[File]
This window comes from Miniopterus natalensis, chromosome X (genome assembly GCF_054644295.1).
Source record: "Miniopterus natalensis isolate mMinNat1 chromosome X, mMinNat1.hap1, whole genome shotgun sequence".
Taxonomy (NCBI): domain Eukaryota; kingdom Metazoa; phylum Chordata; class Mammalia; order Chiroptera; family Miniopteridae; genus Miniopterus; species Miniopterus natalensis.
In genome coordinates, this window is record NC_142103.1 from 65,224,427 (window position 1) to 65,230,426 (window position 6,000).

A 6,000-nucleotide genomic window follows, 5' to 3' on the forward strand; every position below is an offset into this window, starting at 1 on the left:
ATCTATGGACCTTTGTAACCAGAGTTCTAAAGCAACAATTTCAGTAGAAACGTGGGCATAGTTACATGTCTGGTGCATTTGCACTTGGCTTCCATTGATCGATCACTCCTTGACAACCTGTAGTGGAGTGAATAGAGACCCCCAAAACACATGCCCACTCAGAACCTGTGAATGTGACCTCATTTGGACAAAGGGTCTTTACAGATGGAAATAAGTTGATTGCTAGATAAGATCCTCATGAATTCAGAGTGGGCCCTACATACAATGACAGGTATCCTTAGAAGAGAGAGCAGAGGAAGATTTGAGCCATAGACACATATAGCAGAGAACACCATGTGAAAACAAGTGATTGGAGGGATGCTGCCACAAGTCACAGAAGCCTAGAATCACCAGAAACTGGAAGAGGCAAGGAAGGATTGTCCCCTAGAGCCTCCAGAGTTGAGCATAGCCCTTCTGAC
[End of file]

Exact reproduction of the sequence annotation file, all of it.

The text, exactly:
This window comes from Miniopterus natalensis, chromosome X (genome assembly GCF_054644295.1).
Source record: "Miniopterus natalensis isolate mMinNat1 chromosome X, mMinNat1.hap1, whole genome shotgun sequence".
Taxonomy (NCBI): domain Eukaryota; kingdom Metazoa; phylum Chordata; class Mammalia; order Chiroptera; family Miniopteridae; genus Miniopterus; species Miniopterus natalensis.
In genome coordinates, this window is record NC_142103.1 from 65,224,427 (window position 1) to 65,230,426 (window position 6,000).

A 6,000-nucleotide genomic window follows, 5' to 3' on the forward strand; every position below is an offset into this window, starting at 1 on the left:
ATCTATGGACCTTTGTAACCAGAGTTCTAAAGCAACAATTTCAGTAGAAACGTGGGCATAGTTACATGTCTGGTGCATTTGCACTTGGCTTCCATTGATCGATCACTCCTTGACAACCTGTAGTGGAGTGAATAGAGACCCCCAAAACACATGCCCACTCAGAACCTGTGAATGTGACCTCATTTGGACAAAGGGTCTTTACAGATGGAAATAAGTTGATTGCTAGATAAGATCCTCATGAATTCAGAGTGGGCCCTACATACAATGACAGGTATCCTTAGAAGAGAGAGCAGAGGAAGATTTGAGCCATAGACACATATAGCAGAGAACACCATGTGAAAACAAGTGATTGGAGGGATGCTGCCACAAGTCACAGAAGCCTAGAATCACCAGAAACTGGAAGAGGCAAGGAAGGATTGTCCCCTAGAGCCTCCAGAGTTGAGCATAGCCCTTCTGAC